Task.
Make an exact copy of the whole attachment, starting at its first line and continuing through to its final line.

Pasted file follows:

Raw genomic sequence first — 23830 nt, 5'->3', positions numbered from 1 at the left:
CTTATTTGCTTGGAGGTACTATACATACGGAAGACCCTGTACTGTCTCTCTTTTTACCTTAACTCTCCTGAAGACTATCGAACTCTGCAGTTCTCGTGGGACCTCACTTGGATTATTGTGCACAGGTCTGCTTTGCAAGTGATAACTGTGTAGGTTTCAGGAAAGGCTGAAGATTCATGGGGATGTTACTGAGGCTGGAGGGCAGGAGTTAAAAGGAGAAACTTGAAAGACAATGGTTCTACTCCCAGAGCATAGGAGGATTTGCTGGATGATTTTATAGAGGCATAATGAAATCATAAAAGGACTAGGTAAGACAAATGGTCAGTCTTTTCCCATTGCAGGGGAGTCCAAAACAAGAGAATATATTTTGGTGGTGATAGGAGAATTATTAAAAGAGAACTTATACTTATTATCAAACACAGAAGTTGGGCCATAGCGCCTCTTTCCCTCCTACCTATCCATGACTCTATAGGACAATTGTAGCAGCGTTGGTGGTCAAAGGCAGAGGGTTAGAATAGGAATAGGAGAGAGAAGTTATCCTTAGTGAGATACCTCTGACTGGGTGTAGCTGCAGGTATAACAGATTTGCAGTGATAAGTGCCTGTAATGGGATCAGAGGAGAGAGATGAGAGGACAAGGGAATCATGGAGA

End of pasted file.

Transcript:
Raw genomic sequence first — 23830 nt, 5'->3', positions numbered from 1 at the left:
CTTATTTGCTTGGAGGTACTATACATACGGAAGACCCTGTACTGTCTCTCTTTTTACCTTAACTCTCCTGAAGACTATCGAACTCTGCAGTTCTCGTGGGACCTCACTTGGATTATTGTGCACAGGTCTGCTTTGCAAGTGATAACTGTGTAGGTTTCAGGAAAGGCTGAAGATTCATGGGGATGTTACTGAGGCTGGAGGGCAGGAGTTAAAAGGAGAAACTTGAAAGACAATGGTTCTACTCCCAGAGCATAGGAGGATTTGCTGGATGATTTTATAGAGGCATAATGAAATCATAAAAGGACTAGGTAAGACAAATGGTCAGTCTTTTCCCATTGCAGGGGAGTCCAAAACAAGAGAATATATTTTGGTGGTGATAGGAGAATTATTAAAAGAGAACTTATACTTATTATCAAACACAGAAGTTGGGCCATAGCGCCTCTTTCCCTCCTACCTATCCATGACTCTATAGGACAATTGTAGCAGCGTTGGTGGTCAAAGGCAGAGGGTTAGAATAGGAATAGGAGAGAGAAGTTATCCTTAGTGAGATACCTCTGACTGGGTGTAGCTGCAGGTATAACAGATTTGCAGTGATAAGTGCCTGTAATGGGATCAGAGGAGAGAGATGAGAGGACAAGGGAATCATGGAGA